Short Selling Stories Of 2014: Twitter Takes Heat, GoPro Takes Off
GUEST POST WRITTEN BY Karl Loomes
Karl Loomes is a market analyst at SunGard’s Astec Analytics business, developing analysis based on Astec’s securities finance data.
Seeing its well-publicised IPO in June, the action camera maker would likely show higher in the list if it had had 12 months of trading – having been one of our hottest weekly stocks for most of its listed life, and having the dubious honour of the longest streak at number one of our weekly hot stocks list. GoPro saw short sellers entering from the off as its share price made good gains in the early days of its listing, although the cash market soon began to take on a more pessimistic, or perhaps realistic view, as all the major banks warned of its overvaluation compared to earnings. Subsequently its actual results, while better than official estimates, still caused a selloff in its stock as the market was seemingly overbought, although as it stands the $70/shr price tag is still far in excess of the $35-$40/shr range seen in the first few months.
As mentioned, its strong gains after its initial listing were met by equally strong short selling activity, with demand to borrow the shares in the early days driving the cost of borrowing over the 90% level. Though this pulled back a little, since July the trend has seemingly been for the continuing building of short positions, with the number of shares borrowed now five times higher than the low seen in July. Perhaps even more tellingly, demand to get hold of its shares continues to be strong, with the cost of borrowing frequently approaching the 100% level and having in fact been as high as 145% in late November.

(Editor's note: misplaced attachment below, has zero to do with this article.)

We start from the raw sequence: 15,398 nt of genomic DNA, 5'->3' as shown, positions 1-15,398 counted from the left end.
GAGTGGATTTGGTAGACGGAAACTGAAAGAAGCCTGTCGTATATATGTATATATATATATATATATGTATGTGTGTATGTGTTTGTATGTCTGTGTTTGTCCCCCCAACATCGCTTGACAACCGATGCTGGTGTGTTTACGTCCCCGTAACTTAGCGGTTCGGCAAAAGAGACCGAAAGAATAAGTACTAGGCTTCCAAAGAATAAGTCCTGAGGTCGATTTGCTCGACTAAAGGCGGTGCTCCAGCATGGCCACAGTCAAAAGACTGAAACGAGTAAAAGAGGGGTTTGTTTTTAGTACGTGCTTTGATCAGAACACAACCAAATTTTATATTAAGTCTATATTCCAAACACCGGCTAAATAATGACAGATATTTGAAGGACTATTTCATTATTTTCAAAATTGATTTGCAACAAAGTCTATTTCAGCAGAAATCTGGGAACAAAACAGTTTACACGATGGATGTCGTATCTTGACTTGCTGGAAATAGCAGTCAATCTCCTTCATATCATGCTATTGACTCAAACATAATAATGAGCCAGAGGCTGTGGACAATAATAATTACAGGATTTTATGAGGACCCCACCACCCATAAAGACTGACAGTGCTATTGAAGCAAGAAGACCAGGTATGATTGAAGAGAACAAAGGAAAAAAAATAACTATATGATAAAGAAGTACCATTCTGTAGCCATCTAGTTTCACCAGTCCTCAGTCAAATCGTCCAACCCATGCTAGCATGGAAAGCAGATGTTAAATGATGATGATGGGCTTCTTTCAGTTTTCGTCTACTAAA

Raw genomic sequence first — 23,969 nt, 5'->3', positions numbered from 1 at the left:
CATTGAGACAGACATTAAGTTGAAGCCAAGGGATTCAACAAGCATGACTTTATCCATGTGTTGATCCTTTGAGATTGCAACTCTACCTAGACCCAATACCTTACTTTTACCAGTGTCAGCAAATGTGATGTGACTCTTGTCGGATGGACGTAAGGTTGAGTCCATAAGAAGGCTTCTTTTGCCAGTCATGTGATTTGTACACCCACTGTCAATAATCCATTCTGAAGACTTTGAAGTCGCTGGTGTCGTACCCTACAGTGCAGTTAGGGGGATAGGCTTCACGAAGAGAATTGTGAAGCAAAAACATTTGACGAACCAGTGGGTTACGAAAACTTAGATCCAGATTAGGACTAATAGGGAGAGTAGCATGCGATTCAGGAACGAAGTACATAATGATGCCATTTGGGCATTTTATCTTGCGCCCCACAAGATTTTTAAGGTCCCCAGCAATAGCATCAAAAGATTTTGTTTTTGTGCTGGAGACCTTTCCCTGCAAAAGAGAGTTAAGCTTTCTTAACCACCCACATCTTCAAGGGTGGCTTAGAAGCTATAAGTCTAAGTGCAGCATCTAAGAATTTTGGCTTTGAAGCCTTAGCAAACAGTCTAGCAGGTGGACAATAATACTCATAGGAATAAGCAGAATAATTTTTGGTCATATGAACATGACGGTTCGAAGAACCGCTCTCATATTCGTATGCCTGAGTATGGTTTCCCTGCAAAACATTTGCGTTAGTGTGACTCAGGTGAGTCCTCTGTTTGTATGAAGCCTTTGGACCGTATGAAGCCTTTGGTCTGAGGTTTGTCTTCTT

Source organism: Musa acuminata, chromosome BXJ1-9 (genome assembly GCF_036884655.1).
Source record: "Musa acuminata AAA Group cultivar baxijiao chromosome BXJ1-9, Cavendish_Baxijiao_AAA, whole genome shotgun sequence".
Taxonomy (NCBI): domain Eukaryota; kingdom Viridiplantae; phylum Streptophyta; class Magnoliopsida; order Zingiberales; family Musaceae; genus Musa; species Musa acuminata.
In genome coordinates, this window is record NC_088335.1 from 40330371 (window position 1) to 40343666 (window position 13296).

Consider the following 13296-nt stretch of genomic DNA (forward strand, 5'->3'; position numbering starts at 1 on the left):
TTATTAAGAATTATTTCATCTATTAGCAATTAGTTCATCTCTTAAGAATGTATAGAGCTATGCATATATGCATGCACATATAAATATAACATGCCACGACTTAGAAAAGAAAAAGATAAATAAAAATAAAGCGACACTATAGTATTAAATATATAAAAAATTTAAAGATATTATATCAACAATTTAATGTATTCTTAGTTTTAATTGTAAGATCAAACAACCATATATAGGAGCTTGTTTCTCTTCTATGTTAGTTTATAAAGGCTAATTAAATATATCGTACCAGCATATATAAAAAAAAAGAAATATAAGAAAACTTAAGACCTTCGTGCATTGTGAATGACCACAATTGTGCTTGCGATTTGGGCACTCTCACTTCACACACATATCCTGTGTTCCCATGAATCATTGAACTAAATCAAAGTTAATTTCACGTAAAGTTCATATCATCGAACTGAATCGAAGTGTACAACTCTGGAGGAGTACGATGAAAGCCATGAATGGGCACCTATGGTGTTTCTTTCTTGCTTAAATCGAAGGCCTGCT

One of the hottest stocks of 2013 comes further down the list this year, and saw interest heavily weighted to the earlier months of 2014 as a number of lock up expiries garnered headlines on speculation insiders would sell large amounts of shares once they were able to. This proved unfounded in February, though despite assurances from the shareholders in April that there would be no strong selling, May’s expiry did trigger a selloff in the cash market. Coupled with some poor earnings numbers, Twitter shares dropped 60% between January and May, and now stands just 25% higher than this low, despite having at one point in October having bounced back as high as 90%.
This share price pattern was somewhat mirrored on the securities lending front as well, with Astec’s data suggesting short selling activity was consistently strong in the earlier half of the year. this seemingly only turnaround with the lockup expiry and subsequent price drop in May, when over the period of a few weeks the number of TWTR shares being borrowed fell from about 46 million shares to just 8 million. Since then, even as the stock climbed 90% higher, our borrowing figures suggest short sellers have been somewhat more muted in their positions, with borrowing as low as about 2 million shares at one point in September, and having since climbed to just 9 million shares.